To use the eye drops:
- First, wash your hands. Then tilt the head back and pull the lower eyelid away from the eye to form a pouch. Drop the medicine into the pouch and gently close the eyes. Do not blink. Keep the eyes closed for 1 or 2 minutes to allow the medicine to come into contact with the infection.
- If you think you did not get the drop of medicine into your eyes properly, repeat the directions with another drop.
- To keep the medicine as germ-free as possible, do not touch the applicator tip to any surface (including the eye). Also, keep the container tightly closed.
To help clear up your eye infection completely, keep using the medicine for the full time of treatment, even if your symptoms have disappeared and if you feel better after the few doses. Do not miss any doses.
If you are using contact lenses, remove them first before using this medicine.
The dose of this medicine will be different for different patients. Follow your doctor's orders or the directions on the label. The following information includes only the average doses of this medicine. If your dose is different, do not change it unless your doctor tells you to do so.
The amount of medicine that you take depends on the strength of the medicine. Also, the number of doses you take each day, the time allowed between doses, and the length of time you take the medicine depend on the medical problem for which you are using the medicine.
- For ophthalmic dosage form (ointment):
- For bacterial conjunctivitis:
- Adults and children 2 years of age and older—Use a ½-inch strip of eye ointment in each eye 3 times a day for the first two days, then use a ½-inch strip of eye ointment in each eye 2 times a day for the next 5 days.
- Infants and children up to 2 years of age—Use and dose must be determined by your doctor.
- For bacterial conjunctivitis:
- For ophthalmic dosage form (solution):
- For bacterial conjunctivitis:
- Adults and children—Put 1 or 2 drops in the affected eye every 2 hours, while awake, for 2 days. Then, put 1 or 2 drops in the affected eye every 4 hours, while awake, for the next 5 days.
- For corneal ulcers:
- Adults and children—
- Day 1: Put 2 drops in the affected eye every 15 minutes for the first 6 hours, and then 2 drops in the affected eye every 30 minutes for the rest of the day, while awake.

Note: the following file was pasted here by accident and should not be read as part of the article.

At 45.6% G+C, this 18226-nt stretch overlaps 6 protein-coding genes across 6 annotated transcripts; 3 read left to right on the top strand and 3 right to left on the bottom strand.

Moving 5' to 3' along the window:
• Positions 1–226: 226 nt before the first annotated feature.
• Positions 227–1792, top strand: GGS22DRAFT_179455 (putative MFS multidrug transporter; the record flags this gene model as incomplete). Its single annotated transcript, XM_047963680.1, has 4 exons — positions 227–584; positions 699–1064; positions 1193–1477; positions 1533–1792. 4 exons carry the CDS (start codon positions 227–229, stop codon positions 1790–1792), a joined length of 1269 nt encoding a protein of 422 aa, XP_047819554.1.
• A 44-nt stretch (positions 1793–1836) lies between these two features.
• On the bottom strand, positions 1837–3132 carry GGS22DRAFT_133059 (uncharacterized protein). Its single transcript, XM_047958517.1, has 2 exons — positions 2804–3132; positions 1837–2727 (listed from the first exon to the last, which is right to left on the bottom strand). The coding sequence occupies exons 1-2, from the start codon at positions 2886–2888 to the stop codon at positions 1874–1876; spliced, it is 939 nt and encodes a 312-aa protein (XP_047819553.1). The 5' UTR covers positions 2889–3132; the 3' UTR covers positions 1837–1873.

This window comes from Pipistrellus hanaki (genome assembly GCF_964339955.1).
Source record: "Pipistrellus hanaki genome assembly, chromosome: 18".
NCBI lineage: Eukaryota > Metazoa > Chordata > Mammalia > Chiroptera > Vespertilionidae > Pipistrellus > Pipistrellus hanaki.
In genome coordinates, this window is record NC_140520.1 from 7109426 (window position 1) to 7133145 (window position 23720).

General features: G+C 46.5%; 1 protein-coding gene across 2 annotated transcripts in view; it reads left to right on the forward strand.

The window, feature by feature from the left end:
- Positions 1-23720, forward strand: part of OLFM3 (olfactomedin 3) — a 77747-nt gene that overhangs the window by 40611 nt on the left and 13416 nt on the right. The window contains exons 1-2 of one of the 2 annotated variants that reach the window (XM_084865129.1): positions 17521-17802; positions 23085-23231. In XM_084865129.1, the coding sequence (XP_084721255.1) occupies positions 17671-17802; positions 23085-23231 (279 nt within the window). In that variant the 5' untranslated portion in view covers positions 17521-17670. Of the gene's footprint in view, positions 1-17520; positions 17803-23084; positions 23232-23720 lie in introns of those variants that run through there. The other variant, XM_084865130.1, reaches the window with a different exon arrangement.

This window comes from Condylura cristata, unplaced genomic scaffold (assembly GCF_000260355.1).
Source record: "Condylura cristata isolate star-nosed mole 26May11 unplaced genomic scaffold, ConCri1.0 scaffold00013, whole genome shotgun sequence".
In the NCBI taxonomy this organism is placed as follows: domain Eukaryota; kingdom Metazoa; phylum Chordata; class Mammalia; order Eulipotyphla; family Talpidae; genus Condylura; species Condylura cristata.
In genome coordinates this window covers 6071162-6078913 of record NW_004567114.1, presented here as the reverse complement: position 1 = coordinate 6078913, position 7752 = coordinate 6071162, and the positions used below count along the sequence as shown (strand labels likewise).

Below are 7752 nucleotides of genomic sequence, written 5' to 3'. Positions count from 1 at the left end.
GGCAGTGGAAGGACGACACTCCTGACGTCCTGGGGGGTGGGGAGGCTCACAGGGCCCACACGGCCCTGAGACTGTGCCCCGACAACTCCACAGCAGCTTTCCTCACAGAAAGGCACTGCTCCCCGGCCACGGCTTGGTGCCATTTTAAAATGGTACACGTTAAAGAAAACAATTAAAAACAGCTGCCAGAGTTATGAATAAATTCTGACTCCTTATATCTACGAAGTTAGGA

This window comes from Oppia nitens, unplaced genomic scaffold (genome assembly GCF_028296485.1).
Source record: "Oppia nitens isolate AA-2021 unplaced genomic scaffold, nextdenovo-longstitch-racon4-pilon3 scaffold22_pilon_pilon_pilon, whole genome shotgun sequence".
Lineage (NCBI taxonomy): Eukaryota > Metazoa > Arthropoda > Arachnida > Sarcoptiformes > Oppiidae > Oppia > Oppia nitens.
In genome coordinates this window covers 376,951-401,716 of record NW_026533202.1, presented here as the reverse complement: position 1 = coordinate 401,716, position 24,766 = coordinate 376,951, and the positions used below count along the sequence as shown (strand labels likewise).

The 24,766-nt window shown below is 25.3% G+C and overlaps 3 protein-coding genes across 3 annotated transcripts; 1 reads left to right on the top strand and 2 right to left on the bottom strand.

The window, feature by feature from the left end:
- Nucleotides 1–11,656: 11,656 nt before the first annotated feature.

- Day 2: Put 2 drops in the affected eye every hour, while awake.
- Days 3 through 14: Put 2 drops in the affected eye every 4 hours, while awake.
- Adults and children—
- For bacterial conjunctivitis:
If you miss a dose of this medicine, apply it as soon as possible. However, if it is almost time for your next dose, skip the missed dose and go back to your regular dosing schedule.
Store in the refrigerator. Do not freeze.
Keep out of the reach of children.
Do not keep outdated medicine or medicine no longer needed.
Ask your healthcare professional how you should dispose of any medicine you do not use.
Precautions While Using Ciloxan
If your or your child's eye infection does not improve within a few days, or if it becomes worse, check with your doctor.
This medicine may cause serious allergic reactions, including anaphylaxis. Anaphylaxis can be life-threatening and requires immediate medical attention. Call your doctor right away if you or your child have a rash, itching, red or swollen skin around the eye or eyelid, trouble breathing, trouble swallowing, or any swelling of your hands, face, or mouth while you are using this medicine.
This medicine may cause your eyes to become more sensitive to light than they are normally. Wearing sunglasses and avoiding too much exposure to bright light may help lessen the discomfort.
Do not take other medicines unless they have been discussed with your doctor. This includes prescription or nonprescription (over-the-counter [OTC]) medicines and herbal or vitamin supplements.
Ciloxan Side Effects
Along with its needed effects, a medicine may cause some unwanted effects. Although not all of these side effects may occur, if they do occur they may need medical attention.
Check with your doctor immediately if any of the following side effects occur:Rare
- Blurred vision or other change in vision
- eye pain
- irritation (severe) or redness of the eye
- skin rash, hives, or itching
Some side effects may occur that usually do not need medical attention. These side effects may go away during treatment as your body adjusts to the medicine. Also, your health care professional may be able to tell you about ways to prevent or reduce some of these side effects. Check with your health care professional if any of the following side effects continue or are bothersome or if you have any questions about them:More common
- Burning or other discomfort of the eye
- crusting or crystals in corner of the eye
- Bad taste following use in the eye
- feeling of something in the eye
- itching of the eye
- redness of the lining of the eyelids
- Difficulty seeing at night
- dryness of the eye
- increased sensitivity of the eyes to light
- swelling of the eyelid
- tearing of the eye
Other side effects not listed may also occur in some patients. If you notice any other effects, check with your healthcare professional.
Call your doctor for medical advice about side effects. You may report side effects to the FDA at 1-800-FDA-1088.
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- Drug class: ophthalmic anti-infectives